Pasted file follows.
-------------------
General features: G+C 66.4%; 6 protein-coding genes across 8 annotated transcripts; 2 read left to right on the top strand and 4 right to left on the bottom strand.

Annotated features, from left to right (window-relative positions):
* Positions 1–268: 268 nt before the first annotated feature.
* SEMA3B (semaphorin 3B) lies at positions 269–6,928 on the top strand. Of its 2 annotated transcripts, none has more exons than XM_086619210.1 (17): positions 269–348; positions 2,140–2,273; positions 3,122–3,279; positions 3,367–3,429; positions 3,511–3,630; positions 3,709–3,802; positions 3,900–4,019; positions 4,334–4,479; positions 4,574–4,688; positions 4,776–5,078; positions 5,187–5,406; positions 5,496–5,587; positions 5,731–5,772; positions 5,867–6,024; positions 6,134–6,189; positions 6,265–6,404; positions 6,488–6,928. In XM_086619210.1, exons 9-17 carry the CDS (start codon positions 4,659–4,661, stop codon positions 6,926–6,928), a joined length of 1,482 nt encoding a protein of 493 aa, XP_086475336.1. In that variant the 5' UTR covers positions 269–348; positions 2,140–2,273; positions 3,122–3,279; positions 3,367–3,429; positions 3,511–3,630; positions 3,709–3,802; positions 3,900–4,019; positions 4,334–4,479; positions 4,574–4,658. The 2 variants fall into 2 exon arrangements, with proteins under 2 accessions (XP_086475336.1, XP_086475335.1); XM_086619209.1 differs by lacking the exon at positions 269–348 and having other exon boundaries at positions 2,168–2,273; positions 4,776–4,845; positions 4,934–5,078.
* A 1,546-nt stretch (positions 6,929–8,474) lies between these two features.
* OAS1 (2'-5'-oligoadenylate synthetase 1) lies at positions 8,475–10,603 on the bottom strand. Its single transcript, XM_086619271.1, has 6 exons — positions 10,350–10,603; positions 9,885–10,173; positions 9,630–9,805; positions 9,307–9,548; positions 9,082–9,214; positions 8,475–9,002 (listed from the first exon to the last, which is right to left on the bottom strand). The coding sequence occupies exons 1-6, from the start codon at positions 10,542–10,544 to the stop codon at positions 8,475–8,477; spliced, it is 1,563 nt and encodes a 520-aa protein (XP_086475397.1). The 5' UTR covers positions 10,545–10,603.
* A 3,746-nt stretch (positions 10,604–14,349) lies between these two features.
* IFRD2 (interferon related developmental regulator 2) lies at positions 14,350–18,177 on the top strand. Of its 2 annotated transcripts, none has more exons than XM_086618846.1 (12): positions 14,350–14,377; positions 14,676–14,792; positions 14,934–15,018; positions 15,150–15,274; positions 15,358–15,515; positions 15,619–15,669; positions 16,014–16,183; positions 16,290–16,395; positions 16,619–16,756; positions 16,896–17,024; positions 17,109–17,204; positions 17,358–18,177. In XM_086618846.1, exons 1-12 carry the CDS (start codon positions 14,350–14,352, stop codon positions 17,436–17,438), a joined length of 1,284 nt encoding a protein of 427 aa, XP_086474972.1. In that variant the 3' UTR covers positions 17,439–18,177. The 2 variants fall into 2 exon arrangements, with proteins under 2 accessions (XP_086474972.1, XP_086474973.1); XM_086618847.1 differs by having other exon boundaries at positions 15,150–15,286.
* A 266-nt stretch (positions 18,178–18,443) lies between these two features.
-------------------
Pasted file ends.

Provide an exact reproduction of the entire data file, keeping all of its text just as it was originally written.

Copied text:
General features: G+C 66.4%; 6 protein-coding genes across 8 annotated transcripts; 2 read left to right on the top strand and 4 right to left on the bottom strand.

Annotated features, from left to right (window-relative positions):
* Positions 1–268: 268 nt before the first annotated feature.
* SEMA3B (semaphorin 3B) lies at positions 269–6,928 on the top strand. Of its 2 annotated transcripts, none has more exons than XM_086619210.1 (17): positions 269–348; positions 2,140–2,273; positions 3,122–3,279; positions 3,367–3,429; positions 3,511–3,630; positions 3,709–3,802; positions 3,900–4,019; positions 4,334–4,479; positions 4,574–4,688; positions 4,776–5,078; positions 5,187–5,406; positions 5,496–5,587; positions 5,731–5,772; positions 5,867–6,024; positions 6,134–6,189; positions 6,265–6,404; positions 6,488–6,928. In XM_086619210.1, exons 9-17 carry the CDS (start codon positions 4,659–4,661, stop codon positions 6,926–6,928), a joined length of 1,482 nt encoding a protein of 493 aa, XP_086475336.1. In that variant the 5' UTR covers positions 269–348; positions 2,140–2,273; positions 3,122–3,279; positions 3,367–3,429; positions 3,511–3,630; positions 3,709–3,802; positions 3,900–4,019; positions 4,334–4,479; positions 4,574–4,658. The 2 variants fall into 2 exon arrangements, with proteins under 2 accessions (XP_086475336.1, XP_086475335.1); XM_086619209.1 differs by lacking the exon at positions 269–348 and having other exon boundaries at positions 2,168–2,273; positions 4,776–4,845; positions 4,934–5,078.
* A 1,546-nt stretch (positions 6,929–8,474) lies between these two features.
* OAS1 (2'-5'-oligoadenylate synthetase 1) lies at positions 8,475–10,603 on the bottom strand. Its single transcript, XM_086619271.1, has 6 exons — positions 10,350–10,603; positions 9,885–10,173; positions 9,630–9,805; positions 9,307–9,548; positions 9,082–9,214; positions 8,475–9,002 (listed from the first exon to the last, which is right to left on the bottom strand). The coding sequence occupies exons 1-6, from the start codon at positions 10,542–10,544 to the stop codon at positions 8,475–8,477; spliced, it is 1,563 nt and encodes a 520-aa protein (XP_086475397.1). The 5' UTR covers positions 10,545–10,603.
* A 3,746-nt stretch (positions 10,604–14,349) lies between these two features.
* IFRD2 (interferon related developmental regulator 2) lies at positions 14,350–18,177 on the top strand. Of its 2 annotated transcripts, none has more exons than XM_086618846.1 (12): positions 14,350–14,377; positions 14,676–14,792; positions 14,934–15,018; positions 15,150–15,274; positions 15,358–15,515; positions 15,619–15,669; positions 16,014–16,183; positions 16,290–16,395; positions 16,619–16,756; positions 16,896–17,024; positions 17,109–17,204; positions 17,358–18,177. In XM_086618846.1, exons 1-12 carry the CDS (start codon positions 14,350–14,352, stop codon positions 17,436–17,438), a joined length of 1,284 nt encoding a protein of 427 aa, XP_086474972.1. In that variant the 3' UTR covers positions 17,439–18,177. The 2 variants fall into 2 exon arrangements, with proteins under 2 accessions (XP_086474972.1, XP_086474973.1); XM_086618847.1 differs by having other exon boundaries at positions 15,150–15,286.
* A 266-nt stretch (positions 18,178–18,443) lies between these two features.